But the majority of gummy smiles are between these two extremes and neither crown lengthening or maxillary surgery are appropriate. The most common gummy smile surgery is the shortening or reversal vestibuloplasty. This is a lip repositioning procedure that drops down the height of the depth of the vestibule. By doing the attachment of the lip on the pre maxilla got a lower position the excursion of the upper lip is less when smiling and less or no gum shows.

It is important when doing a shortening vestibuloplasty that it is not placed too low. The absolute lower limit is at the level of the mucogingival margin. Trying to suture tissue lower than this level is difficult and also risks compromising the attached gingiva. The question is really how much higher should it be if at all?

This amount is determined by first measuring how much the upper lip elevates. This vertical measurement is taken from the incisal edge of the maxillary incisors when smiling and any tooth exposure when the lip is at rest subtracted. This number is then taken and is the vertical distance the vestibule needs to be lowered. This helps make markings on the alveolar and lip mucosa for the removal of the intervening tissue and the subsequent vestibular shortening.

One additional technique that I find useful in gummy smile surgery is the use of levator quadratus superioris muscle release. (myotomy) Once the mucous is removed the muscle can be directly accessed and released. This adds to the effect of the vestibuloplasty in decreasing upper lip elevation.

Dr. Barry Eppley

Indianapolis, Indiana

August 13th, 2017

OR Snapshots – Sagittal Crest Skull Reduction

 

A bony ridge that runs down the midline of the head is known as a sagittal crest. This is a palpable raised ridge of bone that when high enough can cause a peak-shape to the head from the front view. The normal more convex shape off the head becomes more triangular shaped. This is most commonly an aesthetic concern in the male that either has very short hair or shaves their head.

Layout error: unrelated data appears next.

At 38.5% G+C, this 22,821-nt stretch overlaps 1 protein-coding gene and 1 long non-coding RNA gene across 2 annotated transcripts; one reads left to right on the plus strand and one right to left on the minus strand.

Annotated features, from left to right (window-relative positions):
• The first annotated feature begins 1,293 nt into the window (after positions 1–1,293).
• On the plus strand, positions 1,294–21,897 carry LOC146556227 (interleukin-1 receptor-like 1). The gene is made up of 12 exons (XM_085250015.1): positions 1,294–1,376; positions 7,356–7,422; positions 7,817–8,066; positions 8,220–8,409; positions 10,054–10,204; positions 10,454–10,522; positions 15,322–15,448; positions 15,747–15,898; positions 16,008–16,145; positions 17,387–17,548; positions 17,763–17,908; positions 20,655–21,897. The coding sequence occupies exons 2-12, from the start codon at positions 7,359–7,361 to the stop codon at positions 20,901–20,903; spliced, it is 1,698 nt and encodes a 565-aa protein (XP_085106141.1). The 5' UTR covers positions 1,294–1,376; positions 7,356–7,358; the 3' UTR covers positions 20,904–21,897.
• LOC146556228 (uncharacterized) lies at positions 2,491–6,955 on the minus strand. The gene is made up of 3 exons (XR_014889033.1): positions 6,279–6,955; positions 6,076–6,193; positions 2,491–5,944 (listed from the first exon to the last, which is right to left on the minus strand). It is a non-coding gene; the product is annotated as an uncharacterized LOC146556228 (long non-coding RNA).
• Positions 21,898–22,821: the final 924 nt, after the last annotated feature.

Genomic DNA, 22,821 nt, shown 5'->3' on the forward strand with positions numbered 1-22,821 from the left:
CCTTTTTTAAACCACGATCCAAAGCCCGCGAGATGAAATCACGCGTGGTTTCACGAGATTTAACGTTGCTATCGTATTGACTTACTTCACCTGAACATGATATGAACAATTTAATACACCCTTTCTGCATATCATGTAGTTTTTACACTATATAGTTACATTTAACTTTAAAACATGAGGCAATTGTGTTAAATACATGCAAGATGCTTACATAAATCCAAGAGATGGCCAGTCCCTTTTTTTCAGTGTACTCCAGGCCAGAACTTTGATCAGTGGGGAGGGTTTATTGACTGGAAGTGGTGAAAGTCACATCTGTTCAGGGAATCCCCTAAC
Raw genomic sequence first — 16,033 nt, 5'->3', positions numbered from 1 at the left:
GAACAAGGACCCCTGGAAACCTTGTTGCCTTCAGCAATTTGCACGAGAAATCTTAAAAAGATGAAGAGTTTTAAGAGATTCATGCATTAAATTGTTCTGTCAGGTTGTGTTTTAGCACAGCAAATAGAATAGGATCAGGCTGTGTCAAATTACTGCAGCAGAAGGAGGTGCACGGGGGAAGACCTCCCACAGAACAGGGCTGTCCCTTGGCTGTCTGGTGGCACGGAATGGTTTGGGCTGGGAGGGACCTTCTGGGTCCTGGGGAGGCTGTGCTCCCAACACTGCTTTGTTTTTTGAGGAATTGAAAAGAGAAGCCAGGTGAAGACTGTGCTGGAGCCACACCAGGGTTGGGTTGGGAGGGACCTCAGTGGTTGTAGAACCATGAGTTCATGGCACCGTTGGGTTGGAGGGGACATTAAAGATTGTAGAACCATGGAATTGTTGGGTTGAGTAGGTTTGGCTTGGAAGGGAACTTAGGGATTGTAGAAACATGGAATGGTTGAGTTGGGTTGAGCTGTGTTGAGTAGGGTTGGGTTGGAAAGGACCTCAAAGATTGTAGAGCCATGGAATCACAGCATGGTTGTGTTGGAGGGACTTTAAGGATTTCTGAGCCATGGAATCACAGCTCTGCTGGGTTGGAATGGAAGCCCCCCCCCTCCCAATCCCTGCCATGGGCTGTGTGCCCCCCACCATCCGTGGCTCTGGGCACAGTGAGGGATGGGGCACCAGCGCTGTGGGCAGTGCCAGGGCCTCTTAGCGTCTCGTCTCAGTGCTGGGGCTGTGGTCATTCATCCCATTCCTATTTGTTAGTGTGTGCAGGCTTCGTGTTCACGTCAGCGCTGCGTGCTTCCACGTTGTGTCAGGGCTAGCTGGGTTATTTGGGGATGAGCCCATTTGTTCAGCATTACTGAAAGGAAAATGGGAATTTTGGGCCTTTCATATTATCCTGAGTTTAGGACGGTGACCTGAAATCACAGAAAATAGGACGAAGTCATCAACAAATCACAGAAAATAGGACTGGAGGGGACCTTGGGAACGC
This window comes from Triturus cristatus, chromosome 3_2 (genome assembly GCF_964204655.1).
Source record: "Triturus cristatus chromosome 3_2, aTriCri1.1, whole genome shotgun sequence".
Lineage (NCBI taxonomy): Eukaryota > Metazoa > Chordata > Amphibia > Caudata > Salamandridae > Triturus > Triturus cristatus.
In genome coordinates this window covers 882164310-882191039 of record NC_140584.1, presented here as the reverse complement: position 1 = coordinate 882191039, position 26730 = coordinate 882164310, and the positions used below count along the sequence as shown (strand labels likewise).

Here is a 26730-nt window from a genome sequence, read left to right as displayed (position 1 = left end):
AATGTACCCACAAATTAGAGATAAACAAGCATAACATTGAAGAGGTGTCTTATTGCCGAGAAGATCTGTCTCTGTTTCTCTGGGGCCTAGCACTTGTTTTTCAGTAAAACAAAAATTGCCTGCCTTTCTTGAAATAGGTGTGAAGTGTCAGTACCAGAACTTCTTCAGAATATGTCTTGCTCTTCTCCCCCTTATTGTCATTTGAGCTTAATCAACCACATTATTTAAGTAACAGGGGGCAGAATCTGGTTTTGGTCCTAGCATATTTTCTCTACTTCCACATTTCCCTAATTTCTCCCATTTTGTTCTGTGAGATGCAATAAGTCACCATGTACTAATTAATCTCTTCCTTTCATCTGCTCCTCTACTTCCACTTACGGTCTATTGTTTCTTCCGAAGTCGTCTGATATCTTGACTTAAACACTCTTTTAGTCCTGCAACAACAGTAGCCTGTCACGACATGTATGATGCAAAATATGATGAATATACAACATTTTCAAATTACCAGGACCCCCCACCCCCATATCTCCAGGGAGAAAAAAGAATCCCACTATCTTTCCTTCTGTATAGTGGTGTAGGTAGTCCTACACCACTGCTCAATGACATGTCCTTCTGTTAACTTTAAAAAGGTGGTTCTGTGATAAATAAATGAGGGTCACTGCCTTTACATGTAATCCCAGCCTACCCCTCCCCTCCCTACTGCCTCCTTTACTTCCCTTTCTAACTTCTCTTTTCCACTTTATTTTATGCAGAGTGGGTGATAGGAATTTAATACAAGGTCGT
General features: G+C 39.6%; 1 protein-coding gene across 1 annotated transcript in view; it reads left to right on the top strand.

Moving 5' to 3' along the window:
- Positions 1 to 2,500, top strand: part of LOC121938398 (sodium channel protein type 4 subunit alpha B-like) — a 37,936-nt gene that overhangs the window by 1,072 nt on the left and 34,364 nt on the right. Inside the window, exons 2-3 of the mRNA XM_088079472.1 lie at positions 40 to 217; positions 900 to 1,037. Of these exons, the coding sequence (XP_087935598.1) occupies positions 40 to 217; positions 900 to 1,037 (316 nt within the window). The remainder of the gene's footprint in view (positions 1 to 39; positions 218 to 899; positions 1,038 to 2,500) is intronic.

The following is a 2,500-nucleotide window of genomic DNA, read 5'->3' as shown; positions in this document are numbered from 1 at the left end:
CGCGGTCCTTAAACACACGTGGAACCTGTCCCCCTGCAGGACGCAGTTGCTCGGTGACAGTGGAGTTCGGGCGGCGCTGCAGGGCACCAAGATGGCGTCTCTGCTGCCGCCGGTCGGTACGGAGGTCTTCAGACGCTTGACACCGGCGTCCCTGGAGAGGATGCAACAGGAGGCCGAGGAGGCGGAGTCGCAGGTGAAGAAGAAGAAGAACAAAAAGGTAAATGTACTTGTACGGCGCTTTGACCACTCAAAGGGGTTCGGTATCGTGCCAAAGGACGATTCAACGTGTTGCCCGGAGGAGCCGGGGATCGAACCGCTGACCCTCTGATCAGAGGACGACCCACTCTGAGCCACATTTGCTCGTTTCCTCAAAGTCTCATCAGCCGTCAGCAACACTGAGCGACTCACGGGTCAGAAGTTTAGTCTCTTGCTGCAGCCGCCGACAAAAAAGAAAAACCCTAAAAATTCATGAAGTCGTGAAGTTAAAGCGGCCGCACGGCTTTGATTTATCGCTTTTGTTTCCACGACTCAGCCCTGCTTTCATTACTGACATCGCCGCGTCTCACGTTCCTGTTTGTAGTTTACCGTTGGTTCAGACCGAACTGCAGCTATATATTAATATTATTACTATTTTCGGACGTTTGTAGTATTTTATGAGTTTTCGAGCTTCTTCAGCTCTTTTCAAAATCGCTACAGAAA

Reduction of the sagittal crest skull deformity is done with a burring technique. Using a high speed handpiece and carbide burr, the bone is shaved down to a smooth contour. The bony ridge is thicker than normal skull bone so it can be safely reduced. But because this is an aesthetic deformity thoughtful consideration must be given to the incision needed to do the burring.

Working through a small scalp incision using a high speed handpiece safely requires protection of the surrounding hair and skin edges. This is best done by stapling gauze sponges along the edges of the scalp incision as well as placing a rubber guard over the length of the shaft of the burr. This prevents any risk of hair getting caught up in the rapidly rotating burr or its shaft. It is also important to only operate the handpiece when totally inside the subperiosteal tissue tunnel along the bony sagittal ridge.

Sagittal crest skull reduction can be done both effectively and safely through a fairly small scalp incision. This incision is usually placed perpendicular to the sagittal crest. In posterior sagittal crests the incision is placed on its most posterior end. But in long or more extensive sagittal crests the incision is placed at its midpoint to provide equal access to both ends of the bony deformity.

Dr. Barry Eppley

Indianapolis, Indiana

August 12th, 2017

OR Snapshots – Custom Occipital Skull Implant

 

There are over fifteen types of aesthetic skull deformities. But the most common amongst them is various forms of flattening of the back of head. Perhaps because the back of head is exposed to various pressures in utero and after birth more than any other area of the head, it is prone to deformational pressures that can cause its shape to be flatter. This flatness can affect just one (plagiocephaly), both sides (brachycephaly) or even subtotal portions of either side.

The most effective treatment for flat back of the heads, regardless of its size, is a custom occipital skull implant. Made from the patient’s 3D CT scan, the implant design can be made to cover all flat areas and match any asymmetries between the right and left sides. The flexibility of a silicone implant allows the precisely-designed implant to be inserted through the smallest possible scalp incision usually placed at the mid-portion of the occipital scalp.